Updated: Feb 18
As followers of my Spomenik Database project might already know, I have been working extensively over the years documenting the Yugoslav-era WWII/NOB memorial sculpture and architecture across that region. However, during this time in my concentration on the many many memorial works located within the former Yugoslavia, I've had much less of an opportunity to write about the significant and ambitious Yugoslav monumental works located outside of that region, which can be found scattered around all corners of the world. While many of the Yugoslav-era monuments are growing in popularity in recent years, the examples found outside the region are not nearly as well known. So, in this article I will highlight and explore 11 such monuments which commemorate Yugoslav fighters, history, culture or events. As such, people around the world who are not able to make it all the way to the former Yugoslav region to explore its domestic monument heritage there will now have to tools to discover that similar such international works may potentially exist closer to them than they ever could have expected!
Located with the town cemetery just west along the Adriatic coast of the Italian seaside town of Barletta is a memorial ossuary which is dedicated to the roughly 1,300 Yugoslav Partisan fighters who perished during WWII in the region of southern Italy. This expansive circular monument complex, which is characterized by its tall concrete fins reaching over 11m into the sky, contains a crypt which houses the remains of over 800 of those fallen fighters. The complex was unveiled on July 4th, 1970, which was 'Fighter's Day' in Yugoslavia and was created by famous Zagreb sculptor Dušan Džamonja [profile page], who created some of the most famous WWII monuments across Yugoslavia during that era. The complex exists in good condition and continues to host commemorative events. The exact coordinates for this location are 41°19'38.4"N, 16°15'16.9"E.
Located in the city cemetery on the north edge of the town of Gonars, Italy is a memorial complex which is dedicated to the Yugoslav victims of the Gonars Concentration Camp. This camp, which was established in Febuary of 1942, was an Italian Army operated facility meant to house prisoners, primarily Croats and Slovenes who were being ethnically cleansed during the Italianization of Italian occupied areas. It is thought that over 7,000 people passed through this camp during WWII, with over 450 being killed here via execution, torture or neglect. All traces of the camp were erased after Italy capitulated from WWII in 1943. The victims of the Gonars Concentration Camp were finally commemorated when a memorial complex was erected in near the site of the camp in 1973, which was created by famous Belgrade sculptor Miodrag Živković [profile page], who was the author of some of the most notable monuments of the Yugoslav-era. The monument is characterized by a circular sunken altar which is surrounded by a flower-like blossom of stainless steel sculptural elements. Within this sanctum are interred the remains of hundreds of the camp's victims. The monument is in good condition and remembrance ceremonies continue to be held here. The exact coordinates for this monument are 45°54'03.5"N, 13°13'55.8"E.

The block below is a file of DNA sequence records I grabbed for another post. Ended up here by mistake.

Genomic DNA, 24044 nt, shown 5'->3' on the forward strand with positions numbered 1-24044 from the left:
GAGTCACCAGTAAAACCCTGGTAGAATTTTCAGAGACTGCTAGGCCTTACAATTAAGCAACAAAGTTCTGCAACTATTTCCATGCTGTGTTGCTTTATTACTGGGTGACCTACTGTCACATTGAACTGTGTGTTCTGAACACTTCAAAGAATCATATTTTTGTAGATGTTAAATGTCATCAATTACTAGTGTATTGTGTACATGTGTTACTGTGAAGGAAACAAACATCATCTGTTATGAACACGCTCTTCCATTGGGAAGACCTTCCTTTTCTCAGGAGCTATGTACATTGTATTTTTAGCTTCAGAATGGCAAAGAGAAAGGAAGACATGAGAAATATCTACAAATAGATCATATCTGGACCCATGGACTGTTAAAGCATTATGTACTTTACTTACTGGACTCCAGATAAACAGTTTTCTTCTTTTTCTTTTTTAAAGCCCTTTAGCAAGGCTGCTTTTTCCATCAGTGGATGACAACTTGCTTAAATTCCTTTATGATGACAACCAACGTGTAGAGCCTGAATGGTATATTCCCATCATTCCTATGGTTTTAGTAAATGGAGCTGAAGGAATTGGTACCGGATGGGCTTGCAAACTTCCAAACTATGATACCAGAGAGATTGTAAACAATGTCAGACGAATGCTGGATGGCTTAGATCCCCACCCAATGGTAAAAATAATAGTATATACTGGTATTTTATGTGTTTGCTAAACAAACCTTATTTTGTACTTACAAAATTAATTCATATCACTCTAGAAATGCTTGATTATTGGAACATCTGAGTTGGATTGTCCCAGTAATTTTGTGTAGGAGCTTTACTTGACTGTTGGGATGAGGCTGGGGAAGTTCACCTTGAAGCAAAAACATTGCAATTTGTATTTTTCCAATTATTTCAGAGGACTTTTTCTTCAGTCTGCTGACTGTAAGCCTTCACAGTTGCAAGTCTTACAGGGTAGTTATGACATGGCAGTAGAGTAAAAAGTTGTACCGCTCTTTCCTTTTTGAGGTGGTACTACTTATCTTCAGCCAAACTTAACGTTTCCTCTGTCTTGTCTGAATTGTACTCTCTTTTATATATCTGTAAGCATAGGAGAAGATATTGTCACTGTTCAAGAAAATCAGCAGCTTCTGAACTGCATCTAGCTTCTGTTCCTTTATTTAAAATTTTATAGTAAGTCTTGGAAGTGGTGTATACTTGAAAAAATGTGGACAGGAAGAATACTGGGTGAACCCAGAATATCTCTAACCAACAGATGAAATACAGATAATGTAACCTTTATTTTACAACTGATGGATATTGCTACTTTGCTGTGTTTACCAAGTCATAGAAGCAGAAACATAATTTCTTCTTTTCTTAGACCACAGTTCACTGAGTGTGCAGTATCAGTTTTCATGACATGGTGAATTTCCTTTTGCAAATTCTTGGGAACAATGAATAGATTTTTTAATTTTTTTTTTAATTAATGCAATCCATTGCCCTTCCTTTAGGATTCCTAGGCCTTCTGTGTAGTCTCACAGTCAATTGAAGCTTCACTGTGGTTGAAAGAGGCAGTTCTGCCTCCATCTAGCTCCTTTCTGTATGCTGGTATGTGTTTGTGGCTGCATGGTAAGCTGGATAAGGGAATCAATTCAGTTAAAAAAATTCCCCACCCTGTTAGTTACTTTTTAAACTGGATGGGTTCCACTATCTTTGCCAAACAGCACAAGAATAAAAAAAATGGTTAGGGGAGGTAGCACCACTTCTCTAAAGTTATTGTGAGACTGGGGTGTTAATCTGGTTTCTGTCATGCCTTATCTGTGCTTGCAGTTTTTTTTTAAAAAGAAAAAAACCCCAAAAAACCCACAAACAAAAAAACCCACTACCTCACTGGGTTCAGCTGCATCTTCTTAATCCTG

Located at a site within in the Central Cemetery of the city of Vienna, Austria is a memorial sculpture which commemorates over 1,000 Yugoslav citizens who perished across Austria during WWII as a consequence of Nazi oppression, such as those who died in labor camps, POW camps, among other similar types of torture and violence. In Vienna alone, over 73 Yugoslav citizens perished during the war who were subjugated under forced labor conditions, all of whom are interred here at this cemetery site, along with others from across Austria. A memorial sculpture was unveiled at the burial site of these victims in 1986, which was a bronze work created by Belgrade sculptor Miodrag Živković [profile page]. The monument is composed of six large wedge-shaped elements that form a circle, which all contain a series of abstract impressions of human figures on their inner edges. The work is in good condition and continues to host annual commemorative events. The exact coordinates for this monument are 48°08'39.9"N, 16°26'13.0"E.
Located with the town cemetery just a few hundreds meters west of the town center of Sansepolcro, Italy is a monument titled "The Shrine of the Slavs", which commemorates the hundreds of Yugoslav citizens from across the region, mostly Croats and Slovenes, who were killed in concentration camps around central Italy during WWII, particuarly the Renicci di Anghiari Concentration Camp (the former site of which is about 5km west of town). Underneath the monument is a crypt which houses the remains of nearly 500 people who perished in the region during the war. This memorial sculpture was unveiled in December of 1973 and created by Belgrade sculptor Jovan Kratohvil [profile page]. The primary element of the monument is a ~5m tall abstract bronze monolith which very vaguely resembles a head wearing a crown. While the site had fallen into a state of poor repair in the 1990s, today the work is in good condition and continues to host annual commemorative events. The exact coordinates for this monument are 43°34'28.8"N, 12°07'56.9"E.